Benin — The Federal Government has been urged to set up stem cell transplant centres in all geopolitical zones across the country so as to minimize the number of persons who embark on foreign medical trips for the treatment of sickle cell anaemia.
Chief Medical Director of the University of Benin Teaching Hospital, Michael Ibadin, made the call yesterday when the National Good Governance Tour team visited the hospital's stem cell transplant centre.
Ibadin said though cancer patients can also be treated there, the major beneficiaries are sickle cell patients. He said that at the center, sickle cell anaemia patients have their genotypes changed from SS to AA.
The centre, which is the first in West Africa and third in Africa, has so far carried out two procedures, which were both successful.
"The procedure takes one day but the patient is kept for 100 days to undergo series of examinations. It costs between N4 to 6 million but it can be reduced," he said.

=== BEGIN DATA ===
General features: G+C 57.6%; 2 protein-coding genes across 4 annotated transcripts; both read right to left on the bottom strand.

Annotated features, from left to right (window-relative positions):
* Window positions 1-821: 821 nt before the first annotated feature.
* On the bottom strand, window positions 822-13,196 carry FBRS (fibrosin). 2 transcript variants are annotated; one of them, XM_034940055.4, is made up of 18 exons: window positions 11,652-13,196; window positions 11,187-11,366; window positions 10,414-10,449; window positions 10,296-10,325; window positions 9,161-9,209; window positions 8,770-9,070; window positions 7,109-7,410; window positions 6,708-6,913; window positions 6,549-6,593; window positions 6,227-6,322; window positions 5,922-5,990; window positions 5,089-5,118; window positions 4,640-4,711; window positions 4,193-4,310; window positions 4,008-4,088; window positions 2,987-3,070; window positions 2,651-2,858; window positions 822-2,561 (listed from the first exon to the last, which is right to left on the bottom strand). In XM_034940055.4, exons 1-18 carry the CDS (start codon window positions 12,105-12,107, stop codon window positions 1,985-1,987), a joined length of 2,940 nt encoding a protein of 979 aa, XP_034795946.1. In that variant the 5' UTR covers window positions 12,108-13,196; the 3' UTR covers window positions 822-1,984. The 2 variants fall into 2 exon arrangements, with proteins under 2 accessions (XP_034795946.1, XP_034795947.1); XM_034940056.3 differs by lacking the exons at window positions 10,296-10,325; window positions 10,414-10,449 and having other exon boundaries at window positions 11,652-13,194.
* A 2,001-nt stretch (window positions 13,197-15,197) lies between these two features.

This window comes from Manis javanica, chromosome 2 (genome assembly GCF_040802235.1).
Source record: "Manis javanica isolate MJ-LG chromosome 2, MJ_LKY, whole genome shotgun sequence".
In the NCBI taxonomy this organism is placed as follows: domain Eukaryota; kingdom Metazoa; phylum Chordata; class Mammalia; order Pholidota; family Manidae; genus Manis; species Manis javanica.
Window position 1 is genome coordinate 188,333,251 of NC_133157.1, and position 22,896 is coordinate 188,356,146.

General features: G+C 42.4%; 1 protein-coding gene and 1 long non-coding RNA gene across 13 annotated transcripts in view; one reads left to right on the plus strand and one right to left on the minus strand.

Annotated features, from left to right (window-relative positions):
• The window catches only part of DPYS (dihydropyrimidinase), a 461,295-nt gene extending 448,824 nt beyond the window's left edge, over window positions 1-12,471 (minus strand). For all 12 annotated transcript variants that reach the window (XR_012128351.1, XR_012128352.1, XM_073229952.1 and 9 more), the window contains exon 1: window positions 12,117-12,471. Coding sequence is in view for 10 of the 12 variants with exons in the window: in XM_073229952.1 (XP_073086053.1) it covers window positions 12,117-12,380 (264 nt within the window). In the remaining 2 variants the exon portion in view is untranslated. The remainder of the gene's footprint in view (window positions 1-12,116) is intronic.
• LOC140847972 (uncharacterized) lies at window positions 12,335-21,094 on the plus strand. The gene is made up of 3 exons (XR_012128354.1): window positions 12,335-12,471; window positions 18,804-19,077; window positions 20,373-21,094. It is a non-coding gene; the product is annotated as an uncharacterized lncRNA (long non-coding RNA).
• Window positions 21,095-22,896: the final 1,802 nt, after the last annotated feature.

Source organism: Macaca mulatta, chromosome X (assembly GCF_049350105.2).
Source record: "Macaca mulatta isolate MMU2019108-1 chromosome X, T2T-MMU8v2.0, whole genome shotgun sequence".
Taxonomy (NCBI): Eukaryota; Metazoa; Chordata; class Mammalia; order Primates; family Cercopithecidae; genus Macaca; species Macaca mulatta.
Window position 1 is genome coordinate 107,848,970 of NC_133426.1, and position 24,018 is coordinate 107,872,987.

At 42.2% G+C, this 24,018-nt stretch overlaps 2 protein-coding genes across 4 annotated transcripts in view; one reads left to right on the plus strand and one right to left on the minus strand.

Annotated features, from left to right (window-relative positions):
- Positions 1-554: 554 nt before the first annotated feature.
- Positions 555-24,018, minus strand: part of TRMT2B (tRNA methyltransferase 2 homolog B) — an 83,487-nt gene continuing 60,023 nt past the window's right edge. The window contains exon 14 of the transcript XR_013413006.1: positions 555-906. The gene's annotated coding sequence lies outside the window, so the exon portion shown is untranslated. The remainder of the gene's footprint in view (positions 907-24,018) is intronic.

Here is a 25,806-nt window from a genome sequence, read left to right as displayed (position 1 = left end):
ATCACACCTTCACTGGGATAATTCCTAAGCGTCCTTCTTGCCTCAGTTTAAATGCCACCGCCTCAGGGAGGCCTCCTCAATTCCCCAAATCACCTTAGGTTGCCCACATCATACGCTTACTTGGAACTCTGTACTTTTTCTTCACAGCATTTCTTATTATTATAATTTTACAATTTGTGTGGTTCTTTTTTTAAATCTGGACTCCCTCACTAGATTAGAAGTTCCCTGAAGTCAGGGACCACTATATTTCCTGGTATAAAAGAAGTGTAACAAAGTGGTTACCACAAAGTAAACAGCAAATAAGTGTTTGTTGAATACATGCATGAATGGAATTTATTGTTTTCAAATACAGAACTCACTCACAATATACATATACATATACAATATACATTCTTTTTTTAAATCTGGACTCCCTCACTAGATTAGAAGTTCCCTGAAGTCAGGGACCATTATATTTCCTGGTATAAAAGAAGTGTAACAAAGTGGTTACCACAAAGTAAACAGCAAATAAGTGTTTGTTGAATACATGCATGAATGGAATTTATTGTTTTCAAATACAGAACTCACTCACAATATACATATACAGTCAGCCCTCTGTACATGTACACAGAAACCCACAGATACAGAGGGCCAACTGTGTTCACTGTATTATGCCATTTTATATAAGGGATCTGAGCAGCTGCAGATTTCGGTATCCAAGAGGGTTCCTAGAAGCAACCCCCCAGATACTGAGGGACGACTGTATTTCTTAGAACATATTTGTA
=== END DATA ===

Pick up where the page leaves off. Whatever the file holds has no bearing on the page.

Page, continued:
Ibadin, who said N60 million has so far been spent on the project, appealed to the government for more funds to enable them expand the facility. He added that the hospital carried out its first transplant in September 2011.
A consultant haematologist and specialist in bone marrow transplant, Godwin Bazwaye, said it is advisable for persons with sickle cell to undergo the procedure when they are between the age of 15 and below, as there is a higher risk in adults.
On the risk of infertility being caused by the treatment, Bazwaye said, "In the past, we used to administer a high dose which sometimes causes infertility because the sperm is destroyed but right now, we use a reduced modified intensity to prevent infertility".
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